But what does this mean in REAL terms?
Another great question. Thanks for keeping up. Well I’ve been using it myself for a while and really like it. I could chew your ear off about what I think about it but I’m not an actual working professional photographer, so I’m not going to see it in the same way as you might. Coupled with the fact that I work for Fujifilm, you’d expect me to simply tell you that it’s great.
So instead, here’s a selection of working professional photographers that have tried the Firmware in their own shooting environments and posted their respective findings.
Damien is a professional portrait photographer from the UK. He left his role as a cameraman and lighting director at the BBC back in 1998 after 14 successful years to create the renowned Lovegrove Weddings partnership with his wife Julie. Together they shot over 400 top weddings for discerning clients worldwide. In 2008 Damien turned his hand to shooting beauty and portraiture and has since amassed a dedicated following for his distinctive art. Damien now divides his time between teaching the next generation of photographers and photographing personal projects.
After a day shooting with with one X-T1 running 3.11, and one running 4.00, here are his findings and an extensive review of the new X-T1 firmware V4 including tips on some real gems of features that have not made the headlines.
When I was asked for my opinions on version 4 of the X-T1 firmware I was a little scared and excited in equal measure. Excited because the opportunity to shoot in a more dynamic style is quite appealing. Scary because relearning shooting procedures is never easy. I’ve never been one to shy away from innovation and I’m certainly not a luddite when it comes to tech so I jumped at the chance. Here are my findings.
British motorsport photographer Jeff Carter has been using Fujifilm cameras for his work for over 20 years, going right back to the wonderfully lightweight and versatile GA645 medium format film cameras, but it was the X100 that he bought in 2012 that changed the way he worked. Here was a small, discreet camera that allowed him to take the images he needed for his work in and around the paddock.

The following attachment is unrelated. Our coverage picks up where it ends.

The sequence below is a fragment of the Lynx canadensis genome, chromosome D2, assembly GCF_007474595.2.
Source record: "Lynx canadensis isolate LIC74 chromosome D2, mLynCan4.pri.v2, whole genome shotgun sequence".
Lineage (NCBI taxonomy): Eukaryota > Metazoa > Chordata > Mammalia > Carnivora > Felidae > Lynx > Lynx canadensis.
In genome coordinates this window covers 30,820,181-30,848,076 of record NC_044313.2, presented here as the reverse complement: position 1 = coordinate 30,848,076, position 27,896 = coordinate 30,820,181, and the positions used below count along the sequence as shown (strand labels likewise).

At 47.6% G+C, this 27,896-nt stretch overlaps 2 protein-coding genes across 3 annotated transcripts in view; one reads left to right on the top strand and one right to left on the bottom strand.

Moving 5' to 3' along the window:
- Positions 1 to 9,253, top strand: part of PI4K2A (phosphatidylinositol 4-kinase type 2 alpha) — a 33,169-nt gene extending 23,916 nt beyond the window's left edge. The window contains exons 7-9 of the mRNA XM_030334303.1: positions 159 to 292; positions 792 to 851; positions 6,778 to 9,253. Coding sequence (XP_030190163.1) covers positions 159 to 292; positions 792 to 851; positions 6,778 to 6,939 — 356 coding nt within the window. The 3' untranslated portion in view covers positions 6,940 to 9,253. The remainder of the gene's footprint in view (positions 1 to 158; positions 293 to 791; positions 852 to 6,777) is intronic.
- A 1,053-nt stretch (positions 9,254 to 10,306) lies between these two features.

He took an X-T1 with FW4 to the recent Le Mans 24 Hours event and here is his account.
Firmware 4.0 has transformed the X-T1. I recently tested the new autofocus at the 24 Hours of Le Mans, the world’s greatest endurance race and the biggest challenge for man and machine. This proved to be the perfect test ground for the X-T1’s new AF system and it wasn’t found wanting.
Eivind is a professional photographer from Norway. He’s been a commercial and editorial photographer since the mid ninetees. He loves people so mostly shoots fashion, lifestyle, commercial and editorial portraits, people at work etc. and he also love lines, shapes and man-made structures, so he likes to shoot industrial subjects, architecture and interiors for commercial and editorial use.
This time around the Fujifilm firmware buzz really hit the roof, with claims of an all new autofocus system that would practically give existing X-T1 owners a brand new camera. Bold claims indeed. Claims not only made by those saying they had gotten hold of rogue and secret beta versions of the firmware, but also claims made by Fujifilm themselves in their marketing teasers.
If you already own an X-T1, I’m sure by the time you get to this point your camera will already have version 4 installed and ready to go. Hopefully you will find it as good as these guys did.
If you don’t already own an X-T1, hopefully these photographer’s reviews will be that final push to persuade you to take the plunge and try it for yourself. Hoping to welcome you to the Fuji family soon!
We get a lot of love for our Fujinon XF lenses and it’s hardly a surprise; we’ve been making them for a long time! We’ve created a short series of videos to help you understand the history of Fujinon and the heritage of our XF lenses,
Episode 1 – The history of FUJINON
Shigamitsu Mort, Ex-President of the Fujifilm Optics Mito factory, talks about our lens polishing technology across our wide range of lenses and describes the long time spent designing and perfecting the Fujinon-Z 43-75mm f/3.5-4.5.
Kazunori Oono, Ex-Senior Manager of the Optical Device Division talks about the testing and evaluation that went into the EBC X-Fujifilm 50mm f/1.2 back in 1979
Episode 2 – Professional vs Professional
Takashi Suzuki, Optical Design Division Senior Manager talks about how Fujifilm, professionals in the photography field, responded to professional photographer’s requirements to launch the GX680 Professional large format system in 1986. The lenses for the system had to be high enough in resolution in order to maximise the benefit of large format film.
Takao Araki, Optical Design Division Software Manager talks about Fujifilm’s amazing and unique approach to improve the calculation process that goes into each lens design. In 1956, they built one of Japan’s very first computers!
Episode 3 – The heritage of XF lenses
Taiga Noda and Hiroki Saito, both of the Optical Design Division in Tokyo talk about how without the heritage of Fujinon, many of the new XF lenses would not have been possible.
The result? The craftsmanship of FUJINON
See all of the steps that go into making each and every hand-made XF lens in our factory in Japan.